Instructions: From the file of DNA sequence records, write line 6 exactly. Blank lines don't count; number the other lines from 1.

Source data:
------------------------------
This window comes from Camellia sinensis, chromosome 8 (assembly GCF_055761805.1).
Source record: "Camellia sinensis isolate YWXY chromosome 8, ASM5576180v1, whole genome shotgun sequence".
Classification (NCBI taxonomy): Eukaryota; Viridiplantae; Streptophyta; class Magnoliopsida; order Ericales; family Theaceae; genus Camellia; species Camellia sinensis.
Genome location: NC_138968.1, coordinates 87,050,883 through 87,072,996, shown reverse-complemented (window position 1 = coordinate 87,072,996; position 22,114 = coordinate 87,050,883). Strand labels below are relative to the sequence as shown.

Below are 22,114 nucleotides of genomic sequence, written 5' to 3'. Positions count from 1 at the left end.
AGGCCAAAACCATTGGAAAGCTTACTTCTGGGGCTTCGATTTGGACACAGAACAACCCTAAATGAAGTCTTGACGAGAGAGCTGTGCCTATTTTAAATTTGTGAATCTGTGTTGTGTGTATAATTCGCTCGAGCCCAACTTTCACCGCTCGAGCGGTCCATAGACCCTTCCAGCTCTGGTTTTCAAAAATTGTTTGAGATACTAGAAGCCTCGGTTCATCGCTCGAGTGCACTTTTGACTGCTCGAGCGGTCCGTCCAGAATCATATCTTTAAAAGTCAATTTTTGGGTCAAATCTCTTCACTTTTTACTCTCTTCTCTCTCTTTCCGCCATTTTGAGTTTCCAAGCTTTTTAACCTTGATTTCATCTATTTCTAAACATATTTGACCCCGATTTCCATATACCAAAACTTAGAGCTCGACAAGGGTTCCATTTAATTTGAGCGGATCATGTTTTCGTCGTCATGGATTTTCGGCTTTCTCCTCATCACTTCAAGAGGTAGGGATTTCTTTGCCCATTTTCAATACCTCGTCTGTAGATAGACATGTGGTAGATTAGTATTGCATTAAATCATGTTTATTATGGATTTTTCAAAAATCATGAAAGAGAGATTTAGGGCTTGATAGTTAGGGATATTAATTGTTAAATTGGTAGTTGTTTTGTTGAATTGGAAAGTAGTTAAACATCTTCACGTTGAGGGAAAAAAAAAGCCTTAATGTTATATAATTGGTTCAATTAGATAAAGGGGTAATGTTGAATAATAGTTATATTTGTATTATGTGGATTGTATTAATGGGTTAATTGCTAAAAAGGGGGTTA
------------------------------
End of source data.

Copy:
AGGCCAAAACCATTGGAAAGCTTACTTCTGGGGCTTCGATTTGGACACAGAACAACCCTAAATGAAGTCTTGACGAGAGAGCTGTGCCTATTTTAAATTTGTGAATCTGTGTTGTGTGTATAATTCGCTCGAGCCCAACTTTCACCGCTCGAGCGGTCCATAGACCCTTCCAGCTCTGGTTTTCAAAAATTGTTTGAGATACTAGAAGCCTCGGTTCATCGCTCGAGTGCACTTTTGACTGCTCGAGCGGTCCGTCCAGAATCATATCTTTAAAAGTCAATTTTTGGGTCAAATCTCTTCACTTTTTACTCTCTTCTCTCTCTTTCCGCCATTTTGAGTTTCCAAGCTTTTTAACCTTGATTTCATCTATTTCTAAACATATTTGACCCCGATTTCCATATACCAAAACTTAGAGCTCGACAAGGGTTCCATTTAATTTGAGCGGATCATGTTTTCGTCGTCATGGATTTTCGGCTTTCTCCTCATCACTTCAAGAGGTAGGGATTTCTTTGCCCATTTTCAATACCTCGTCTGTAGATAGACATGTGGTAGATTAGTATTGCATTAAATCATGTTTATTATGGATTTTTCAAAAATCATGAAAGAGAGATTTAGGGCTTGATAGTTAGGGATATTAATTGTTAAATTGGTAGTTGTTTTGTTGAATTGGAAAGTAGTTAAACATCTTCACGTTGAGGGAAAAAAAAAGCCTTAATGTTATATAATTGGTTCAATTAGATAAAGGGGTAATGTTGAATAATAGTTATATTTGTATTATGTGGATTGTATTAATGGGTTAATTGCTAAAAAGGGGGTTA